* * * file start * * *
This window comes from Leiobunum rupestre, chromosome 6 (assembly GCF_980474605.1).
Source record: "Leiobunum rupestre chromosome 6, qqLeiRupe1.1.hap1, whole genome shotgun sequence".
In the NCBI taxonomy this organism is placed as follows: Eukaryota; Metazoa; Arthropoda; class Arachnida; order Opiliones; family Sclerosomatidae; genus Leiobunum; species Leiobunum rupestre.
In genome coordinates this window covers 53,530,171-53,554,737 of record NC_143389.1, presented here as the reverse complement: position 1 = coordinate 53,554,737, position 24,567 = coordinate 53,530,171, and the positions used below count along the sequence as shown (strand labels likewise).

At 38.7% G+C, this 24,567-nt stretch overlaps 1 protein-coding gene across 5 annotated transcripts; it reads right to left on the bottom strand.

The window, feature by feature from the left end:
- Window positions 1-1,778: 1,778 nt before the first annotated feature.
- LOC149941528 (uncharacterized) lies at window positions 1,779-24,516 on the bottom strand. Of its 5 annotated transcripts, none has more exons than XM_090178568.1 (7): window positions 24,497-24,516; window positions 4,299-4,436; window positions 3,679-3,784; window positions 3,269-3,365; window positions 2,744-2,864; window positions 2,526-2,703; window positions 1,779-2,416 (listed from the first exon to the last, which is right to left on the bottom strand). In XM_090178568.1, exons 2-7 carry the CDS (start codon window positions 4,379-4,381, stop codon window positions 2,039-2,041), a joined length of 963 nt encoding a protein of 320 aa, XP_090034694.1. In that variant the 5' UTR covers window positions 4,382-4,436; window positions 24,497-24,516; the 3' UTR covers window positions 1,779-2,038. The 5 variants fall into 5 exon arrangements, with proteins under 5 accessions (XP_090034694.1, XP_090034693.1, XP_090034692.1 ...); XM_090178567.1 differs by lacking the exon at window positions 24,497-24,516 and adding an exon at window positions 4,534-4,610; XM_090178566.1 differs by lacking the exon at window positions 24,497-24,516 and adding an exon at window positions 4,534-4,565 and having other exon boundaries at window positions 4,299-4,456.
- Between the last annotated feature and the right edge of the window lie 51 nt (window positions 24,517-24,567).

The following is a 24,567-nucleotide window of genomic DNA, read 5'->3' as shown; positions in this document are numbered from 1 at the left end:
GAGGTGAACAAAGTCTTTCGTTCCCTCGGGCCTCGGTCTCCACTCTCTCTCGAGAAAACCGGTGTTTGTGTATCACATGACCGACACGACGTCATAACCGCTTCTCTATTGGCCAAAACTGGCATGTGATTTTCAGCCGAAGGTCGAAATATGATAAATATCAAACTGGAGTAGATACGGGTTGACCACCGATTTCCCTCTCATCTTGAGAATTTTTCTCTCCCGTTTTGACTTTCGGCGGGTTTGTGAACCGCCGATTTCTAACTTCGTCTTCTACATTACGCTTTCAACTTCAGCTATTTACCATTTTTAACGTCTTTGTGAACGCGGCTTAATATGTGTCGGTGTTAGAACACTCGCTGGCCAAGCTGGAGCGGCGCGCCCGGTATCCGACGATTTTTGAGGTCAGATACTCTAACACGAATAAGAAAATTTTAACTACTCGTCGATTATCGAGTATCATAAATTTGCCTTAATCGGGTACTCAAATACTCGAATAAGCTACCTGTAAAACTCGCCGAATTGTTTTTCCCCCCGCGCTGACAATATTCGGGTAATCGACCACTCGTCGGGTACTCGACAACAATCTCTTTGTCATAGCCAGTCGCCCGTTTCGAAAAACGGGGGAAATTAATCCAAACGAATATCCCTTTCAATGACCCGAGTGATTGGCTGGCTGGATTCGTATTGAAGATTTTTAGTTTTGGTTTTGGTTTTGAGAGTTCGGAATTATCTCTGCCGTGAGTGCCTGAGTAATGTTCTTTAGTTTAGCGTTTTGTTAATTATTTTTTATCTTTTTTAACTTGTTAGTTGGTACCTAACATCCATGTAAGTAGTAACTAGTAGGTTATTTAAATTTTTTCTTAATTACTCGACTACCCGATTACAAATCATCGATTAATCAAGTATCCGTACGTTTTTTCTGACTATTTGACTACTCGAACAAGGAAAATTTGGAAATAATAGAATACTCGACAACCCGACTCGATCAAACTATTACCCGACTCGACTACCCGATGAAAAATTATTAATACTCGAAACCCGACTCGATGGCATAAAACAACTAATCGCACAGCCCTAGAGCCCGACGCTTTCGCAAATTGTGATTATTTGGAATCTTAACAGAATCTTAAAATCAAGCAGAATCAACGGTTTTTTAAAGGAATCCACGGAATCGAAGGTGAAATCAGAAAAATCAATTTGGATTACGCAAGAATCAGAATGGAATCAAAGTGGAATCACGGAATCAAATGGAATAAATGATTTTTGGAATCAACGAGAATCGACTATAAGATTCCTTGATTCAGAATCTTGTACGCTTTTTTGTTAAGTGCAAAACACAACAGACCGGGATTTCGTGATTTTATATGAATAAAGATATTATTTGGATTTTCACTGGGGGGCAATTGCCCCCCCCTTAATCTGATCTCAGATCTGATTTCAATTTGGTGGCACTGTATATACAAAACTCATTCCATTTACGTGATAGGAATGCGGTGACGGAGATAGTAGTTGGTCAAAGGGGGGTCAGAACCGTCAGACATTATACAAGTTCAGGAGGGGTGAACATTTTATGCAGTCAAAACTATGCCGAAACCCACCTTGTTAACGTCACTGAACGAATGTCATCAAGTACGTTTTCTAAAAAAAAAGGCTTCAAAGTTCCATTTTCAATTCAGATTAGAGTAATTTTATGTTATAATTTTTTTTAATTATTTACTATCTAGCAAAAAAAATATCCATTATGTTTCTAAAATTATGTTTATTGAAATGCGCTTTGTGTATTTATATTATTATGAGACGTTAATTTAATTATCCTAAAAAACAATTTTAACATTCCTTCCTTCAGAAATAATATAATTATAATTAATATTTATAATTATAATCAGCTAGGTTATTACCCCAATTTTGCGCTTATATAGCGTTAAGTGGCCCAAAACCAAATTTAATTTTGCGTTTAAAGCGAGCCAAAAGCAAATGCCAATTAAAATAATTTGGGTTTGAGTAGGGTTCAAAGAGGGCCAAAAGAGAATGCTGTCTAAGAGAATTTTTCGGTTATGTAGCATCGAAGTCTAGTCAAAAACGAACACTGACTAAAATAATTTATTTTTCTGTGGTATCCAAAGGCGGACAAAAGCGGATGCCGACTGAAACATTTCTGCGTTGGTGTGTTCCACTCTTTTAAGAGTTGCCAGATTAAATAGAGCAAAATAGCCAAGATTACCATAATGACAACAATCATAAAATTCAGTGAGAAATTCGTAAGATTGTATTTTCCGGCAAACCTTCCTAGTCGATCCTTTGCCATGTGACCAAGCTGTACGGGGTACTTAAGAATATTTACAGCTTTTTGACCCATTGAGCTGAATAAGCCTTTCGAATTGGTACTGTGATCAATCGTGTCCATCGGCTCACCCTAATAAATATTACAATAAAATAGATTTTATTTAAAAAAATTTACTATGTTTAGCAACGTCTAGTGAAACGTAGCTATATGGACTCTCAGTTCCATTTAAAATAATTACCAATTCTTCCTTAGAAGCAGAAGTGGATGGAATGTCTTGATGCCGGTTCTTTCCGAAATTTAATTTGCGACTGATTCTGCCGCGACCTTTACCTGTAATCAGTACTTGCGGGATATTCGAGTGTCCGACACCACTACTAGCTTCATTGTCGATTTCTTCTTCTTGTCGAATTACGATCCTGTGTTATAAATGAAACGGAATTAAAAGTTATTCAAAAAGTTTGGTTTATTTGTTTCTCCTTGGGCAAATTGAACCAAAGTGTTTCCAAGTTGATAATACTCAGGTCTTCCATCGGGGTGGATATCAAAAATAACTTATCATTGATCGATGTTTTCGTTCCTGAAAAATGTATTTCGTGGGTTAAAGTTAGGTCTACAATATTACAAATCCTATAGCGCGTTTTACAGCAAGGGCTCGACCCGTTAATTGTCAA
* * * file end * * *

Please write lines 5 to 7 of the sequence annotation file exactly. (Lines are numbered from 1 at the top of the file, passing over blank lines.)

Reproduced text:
At 38.7% G+C, this 24,567-nt stretch overlaps 1 protein-coding gene across 5 annotated transcripts; it reads right to left on the bottom strand.

The window, feature by feature from the left end:
- Window positions 1-1,778: 1,778 nt before the first annotated feature.